On the other hand, Molly Kimball, a sports dietitian at Ochsner Health Foundation in New Orleans, pointed out that many mainstream products can fit the bill. "It wouldn't be hard to put in things like veggie burgers or Special K protein that every store carries. A lot of low-carb breads have higher protein," she said. "Those are easy changes you can build into your day."
Kimball added that the regimen "has no real drawbacks" and has the advantage of not having higher carbs. "With plant diets, people can still turn to high carbs. You can have a vegan diet full of white stuff," she explained.
This study was supported by the Canadian government, Canadian food distributor Loblaw Cos. Ltd. and the Solae Company of St. Louis, Mo., which manufactures soy foods.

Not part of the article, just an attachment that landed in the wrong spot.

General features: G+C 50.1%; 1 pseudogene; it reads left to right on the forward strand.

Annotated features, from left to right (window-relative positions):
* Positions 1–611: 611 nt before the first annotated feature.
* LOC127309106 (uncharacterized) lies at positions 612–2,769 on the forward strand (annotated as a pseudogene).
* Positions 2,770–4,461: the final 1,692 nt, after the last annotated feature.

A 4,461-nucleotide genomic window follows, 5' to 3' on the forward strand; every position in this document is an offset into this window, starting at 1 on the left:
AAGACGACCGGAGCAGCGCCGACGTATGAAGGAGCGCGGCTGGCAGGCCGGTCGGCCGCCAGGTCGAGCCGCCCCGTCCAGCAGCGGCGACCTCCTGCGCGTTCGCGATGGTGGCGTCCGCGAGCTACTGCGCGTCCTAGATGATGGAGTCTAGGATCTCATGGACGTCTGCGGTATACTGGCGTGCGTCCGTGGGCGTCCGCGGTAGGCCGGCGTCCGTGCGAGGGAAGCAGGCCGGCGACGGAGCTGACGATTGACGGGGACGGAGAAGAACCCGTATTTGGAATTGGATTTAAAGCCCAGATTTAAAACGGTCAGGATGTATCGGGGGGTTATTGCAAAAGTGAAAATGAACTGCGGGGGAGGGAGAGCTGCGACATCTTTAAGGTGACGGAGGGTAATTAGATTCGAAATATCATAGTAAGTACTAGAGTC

Visit the American Dietetic Association for more on healthy eating.
SOURCES: David J.A. Jenkins, M.D., Canada research chair, nutrition and metabolism, University of Toronto and St. Michael's Hospital, Toronto; Marianne Grant, R.D., health educator, Texas A&M Health Science Center, Coastal Bend Health Education Center, Corpus Christi; Molly Kimball, R.D., sports dietitian, Ochsner Health Foundation; Renee Simon, nutritional consultant, Northern Westchester Hospital, Mount Kisco, N.Y.; June 8, 2009, Archives of Internal Medicine
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